Stefano Pioli Stefano Pioli has spoken at length ahead of tomorrow’s Spezia match, saying ‘We need to produce a professional performance and we need to play as Milan with our qualities’.
The Rossoneri take on Spezia away from home tomorrow at 15:00 CET. On paper it’s the easiest fixture of Milan in the last week before the international break, as they face Atletico Madrid in the Champions League and Atalanta in Serie A next, but it will surely be a very tricky encounter for Stefano Pioli’s side, who will look to add another victory to their record of 4 W’s and 1 D.
Today, coach Pioli held a press conference at Milanello, where he answered the various questions of the journalists, from Mauro Suma, through Sky and Milannews.it, and even questions from Twitch:
Last year in terms of numbers and statistics, Milan took more points on the road than they did at home, whereas this season it’s three wins in as many matches at San Siro. Last year there was a lot of talk about the crowd not bring there, playing behind closed doors, you always said that it would actually be a significant factor to have the supporters behind you, and I think the three home wins at the stadium of the season have proven you right…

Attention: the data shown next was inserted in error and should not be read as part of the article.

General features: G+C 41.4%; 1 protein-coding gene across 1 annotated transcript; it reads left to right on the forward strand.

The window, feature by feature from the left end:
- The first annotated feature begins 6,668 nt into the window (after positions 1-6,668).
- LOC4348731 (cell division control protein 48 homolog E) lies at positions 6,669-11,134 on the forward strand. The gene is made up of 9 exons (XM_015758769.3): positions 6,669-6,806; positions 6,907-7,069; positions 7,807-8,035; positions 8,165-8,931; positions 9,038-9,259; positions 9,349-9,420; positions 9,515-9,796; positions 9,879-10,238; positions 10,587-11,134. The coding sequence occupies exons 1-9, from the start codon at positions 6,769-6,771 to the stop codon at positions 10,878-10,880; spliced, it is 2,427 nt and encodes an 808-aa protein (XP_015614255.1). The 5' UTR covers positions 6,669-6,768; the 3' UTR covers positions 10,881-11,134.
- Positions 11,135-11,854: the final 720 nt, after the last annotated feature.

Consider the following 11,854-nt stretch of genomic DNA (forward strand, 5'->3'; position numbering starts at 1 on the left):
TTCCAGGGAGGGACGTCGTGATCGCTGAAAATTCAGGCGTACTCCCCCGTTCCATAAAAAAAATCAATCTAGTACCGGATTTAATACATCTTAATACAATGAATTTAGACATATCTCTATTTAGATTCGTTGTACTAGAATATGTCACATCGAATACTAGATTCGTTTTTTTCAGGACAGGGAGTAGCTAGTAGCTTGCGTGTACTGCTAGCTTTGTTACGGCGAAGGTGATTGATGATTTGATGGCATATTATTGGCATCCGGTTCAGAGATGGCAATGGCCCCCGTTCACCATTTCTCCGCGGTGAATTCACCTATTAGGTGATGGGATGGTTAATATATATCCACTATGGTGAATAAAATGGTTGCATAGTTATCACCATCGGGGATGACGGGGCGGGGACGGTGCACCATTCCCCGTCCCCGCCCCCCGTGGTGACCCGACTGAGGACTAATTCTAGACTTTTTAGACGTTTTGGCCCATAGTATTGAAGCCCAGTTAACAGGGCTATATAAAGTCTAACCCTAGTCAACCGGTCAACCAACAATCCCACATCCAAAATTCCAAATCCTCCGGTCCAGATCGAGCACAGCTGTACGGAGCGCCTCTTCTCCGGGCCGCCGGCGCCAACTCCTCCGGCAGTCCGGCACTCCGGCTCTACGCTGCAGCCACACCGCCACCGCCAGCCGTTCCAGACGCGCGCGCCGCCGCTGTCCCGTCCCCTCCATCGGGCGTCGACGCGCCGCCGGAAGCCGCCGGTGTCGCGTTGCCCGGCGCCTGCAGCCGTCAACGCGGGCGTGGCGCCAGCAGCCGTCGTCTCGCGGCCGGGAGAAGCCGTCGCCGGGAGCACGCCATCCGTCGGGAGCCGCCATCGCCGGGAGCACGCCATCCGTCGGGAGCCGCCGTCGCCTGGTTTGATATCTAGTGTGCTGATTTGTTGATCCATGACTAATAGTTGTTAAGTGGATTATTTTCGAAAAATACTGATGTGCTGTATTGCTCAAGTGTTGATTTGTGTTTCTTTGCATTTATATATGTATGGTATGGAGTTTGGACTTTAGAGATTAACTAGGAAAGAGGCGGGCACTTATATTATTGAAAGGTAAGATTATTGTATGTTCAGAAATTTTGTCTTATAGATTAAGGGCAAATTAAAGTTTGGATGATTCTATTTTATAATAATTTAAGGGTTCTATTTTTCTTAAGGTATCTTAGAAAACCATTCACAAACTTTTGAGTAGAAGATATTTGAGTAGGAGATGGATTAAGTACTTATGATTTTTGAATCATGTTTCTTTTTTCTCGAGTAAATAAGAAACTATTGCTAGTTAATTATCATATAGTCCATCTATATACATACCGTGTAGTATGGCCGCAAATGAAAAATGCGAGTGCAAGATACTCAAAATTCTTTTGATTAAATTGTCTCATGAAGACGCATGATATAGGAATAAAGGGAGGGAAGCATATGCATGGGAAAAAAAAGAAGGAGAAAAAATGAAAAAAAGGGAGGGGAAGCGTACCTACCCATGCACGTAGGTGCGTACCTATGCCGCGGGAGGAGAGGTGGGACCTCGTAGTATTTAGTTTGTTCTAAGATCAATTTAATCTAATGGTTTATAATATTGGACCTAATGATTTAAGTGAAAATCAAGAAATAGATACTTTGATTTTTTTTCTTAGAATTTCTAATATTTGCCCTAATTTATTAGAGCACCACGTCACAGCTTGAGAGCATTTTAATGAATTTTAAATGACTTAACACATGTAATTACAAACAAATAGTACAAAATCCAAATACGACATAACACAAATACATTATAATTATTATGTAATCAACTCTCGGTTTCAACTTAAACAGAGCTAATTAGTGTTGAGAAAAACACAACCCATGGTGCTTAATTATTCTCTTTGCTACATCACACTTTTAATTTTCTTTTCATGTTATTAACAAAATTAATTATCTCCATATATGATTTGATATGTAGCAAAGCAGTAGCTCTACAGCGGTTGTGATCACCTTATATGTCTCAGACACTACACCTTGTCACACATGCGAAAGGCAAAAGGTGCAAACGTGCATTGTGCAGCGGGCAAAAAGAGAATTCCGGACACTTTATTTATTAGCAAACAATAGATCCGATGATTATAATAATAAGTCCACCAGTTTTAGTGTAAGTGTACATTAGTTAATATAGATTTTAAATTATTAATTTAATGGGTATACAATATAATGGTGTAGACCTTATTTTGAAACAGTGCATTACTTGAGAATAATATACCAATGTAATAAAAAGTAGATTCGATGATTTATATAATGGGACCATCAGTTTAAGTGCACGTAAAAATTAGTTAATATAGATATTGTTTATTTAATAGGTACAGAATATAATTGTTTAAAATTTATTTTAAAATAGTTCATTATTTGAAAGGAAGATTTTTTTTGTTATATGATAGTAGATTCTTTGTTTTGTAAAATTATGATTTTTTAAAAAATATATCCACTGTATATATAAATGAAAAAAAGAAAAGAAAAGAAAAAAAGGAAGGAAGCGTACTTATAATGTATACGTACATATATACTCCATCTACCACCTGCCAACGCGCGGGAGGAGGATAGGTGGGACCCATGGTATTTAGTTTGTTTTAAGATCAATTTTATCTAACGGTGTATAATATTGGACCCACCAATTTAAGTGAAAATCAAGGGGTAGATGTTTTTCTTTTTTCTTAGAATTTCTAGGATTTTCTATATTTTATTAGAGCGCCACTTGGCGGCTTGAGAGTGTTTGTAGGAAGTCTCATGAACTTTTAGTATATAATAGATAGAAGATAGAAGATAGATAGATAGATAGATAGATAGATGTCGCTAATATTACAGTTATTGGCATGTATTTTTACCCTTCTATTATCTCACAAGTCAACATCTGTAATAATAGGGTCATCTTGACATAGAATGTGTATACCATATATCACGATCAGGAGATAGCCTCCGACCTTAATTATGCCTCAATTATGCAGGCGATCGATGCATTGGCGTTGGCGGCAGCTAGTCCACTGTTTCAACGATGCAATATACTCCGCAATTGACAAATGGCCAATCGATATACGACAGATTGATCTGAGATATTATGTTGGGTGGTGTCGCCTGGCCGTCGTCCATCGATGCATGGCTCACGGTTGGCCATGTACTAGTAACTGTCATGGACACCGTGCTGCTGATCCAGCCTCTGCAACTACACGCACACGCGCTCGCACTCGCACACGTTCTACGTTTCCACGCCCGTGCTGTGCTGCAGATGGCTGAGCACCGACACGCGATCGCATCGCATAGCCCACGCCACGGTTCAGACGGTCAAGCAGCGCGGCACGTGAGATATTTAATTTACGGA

“It goes without saying that we have more energy, greater enthusiasm and more support with our fans behind us. The going can get tough, but with the helping hand, with the support, the positivity of the fans, we can of course get back on track. It’s certainly right that we have started well at home but we’re only at the start of the season. Tomorrow we won’t be playing at home, tomorrow’s game is another match that we have to approach as best we can and we need to perform better than the opposition, and our opponents deserve the utmost respect.”
Speaking of respecting the opposition, have you spoken about the game against Spezia from last season which was arguably Milan’s worst performance last term? Have you spoken about the importance of going to a smaller club like Spezia and playing like Milan?